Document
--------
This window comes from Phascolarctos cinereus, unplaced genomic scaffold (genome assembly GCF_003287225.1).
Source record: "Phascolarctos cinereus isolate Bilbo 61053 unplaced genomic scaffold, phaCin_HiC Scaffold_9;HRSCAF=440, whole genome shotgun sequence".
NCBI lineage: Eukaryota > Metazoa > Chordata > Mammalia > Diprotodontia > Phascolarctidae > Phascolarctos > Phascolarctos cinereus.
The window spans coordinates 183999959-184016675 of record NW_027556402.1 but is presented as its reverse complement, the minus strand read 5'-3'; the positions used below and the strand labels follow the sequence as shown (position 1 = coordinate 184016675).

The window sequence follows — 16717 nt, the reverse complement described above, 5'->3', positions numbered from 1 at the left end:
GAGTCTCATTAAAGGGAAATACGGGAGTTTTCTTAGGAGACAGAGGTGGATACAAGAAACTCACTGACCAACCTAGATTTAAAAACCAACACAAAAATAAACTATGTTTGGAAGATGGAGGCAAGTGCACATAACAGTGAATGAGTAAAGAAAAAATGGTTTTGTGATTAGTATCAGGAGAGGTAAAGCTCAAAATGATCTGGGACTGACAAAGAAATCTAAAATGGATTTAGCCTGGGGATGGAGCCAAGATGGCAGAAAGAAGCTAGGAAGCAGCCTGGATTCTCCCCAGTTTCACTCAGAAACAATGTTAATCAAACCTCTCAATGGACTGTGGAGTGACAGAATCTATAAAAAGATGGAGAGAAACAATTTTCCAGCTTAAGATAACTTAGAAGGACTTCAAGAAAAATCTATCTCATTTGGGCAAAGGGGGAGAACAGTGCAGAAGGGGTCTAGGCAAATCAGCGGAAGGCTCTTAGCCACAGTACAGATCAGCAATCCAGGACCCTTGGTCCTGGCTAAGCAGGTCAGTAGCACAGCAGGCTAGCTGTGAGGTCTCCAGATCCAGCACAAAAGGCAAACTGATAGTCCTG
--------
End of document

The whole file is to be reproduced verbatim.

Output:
This window comes from Phascolarctos cinereus, unplaced genomic scaffold (genome assembly GCF_003287225.1).
Source record: "Phascolarctos cinereus isolate Bilbo 61053 unplaced genomic scaffold, phaCin_HiC Scaffold_9;HRSCAF=440, whole genome shotgun sequence".
NCBI lineage: Eukaryota > Metazoa > Chordata > Mammalia > Diprotodontia > Phascolarctidae > Phascolarctos > Phascolarctos cinereus.
The window spans coordinates 183999959-184016675 of record NW_027556402.1 but is presented as its reverse complement, the minus strand read 5'-3'; the positions used below and the strand labels follow the sequence as shown (position 1 = coordinate 184016675).

The window sequence follows — 16717 nt, the reverse complement described above, 5'->3', positions numbered from 1 at the left end:
GAGTCTCATTAAAGGGAAATACGGGAGTTTTCTTAGGAGACAGAGGTGGATACAAGAAACTCACTGACCAACCTAGATTTAAAAACCAACACAAAAATAAACTATGTTTGGAAGATGGAGGCAAGTGCACATAACAGTGAATGAGTAAAGAAAAAATGGTTTTGTGATTAGTATCAGGAGAGGTAAAGCTCAAAATGATCTGGGACTGACAAAGAAATCTAAAATGGATTTAGCCTGGGGATGGAGCCAAGATGGCAGAAAGAAGCTAGGAAGCAGCCTGGATTCTCCCCAGTTTCACTCAGAAACAATGTTAATCAAACCTCTCAATGGACTGTGGAGTGACAGAATCTATAAAAAGATGGAGAGAAACAATTTTCCAGCTTAAGATAACTTAGAAGGACTTCAAGAAAAATCTATCTCATTTGGGCAAAGGGGGAGAACAGTGCAGAAGGGGTCTAGGCAAATCAGCGGAAGGCTCTTAGCCACAGTACAGATCAGCAATCCAGGACCCTTGGTCCTGGCTAAGCAGGTCAGTAGCACAGCAGGCTAGCTGTGAGGTCTCCAGATCCAGCACAAAAGGCAAACTGATAGTCCTG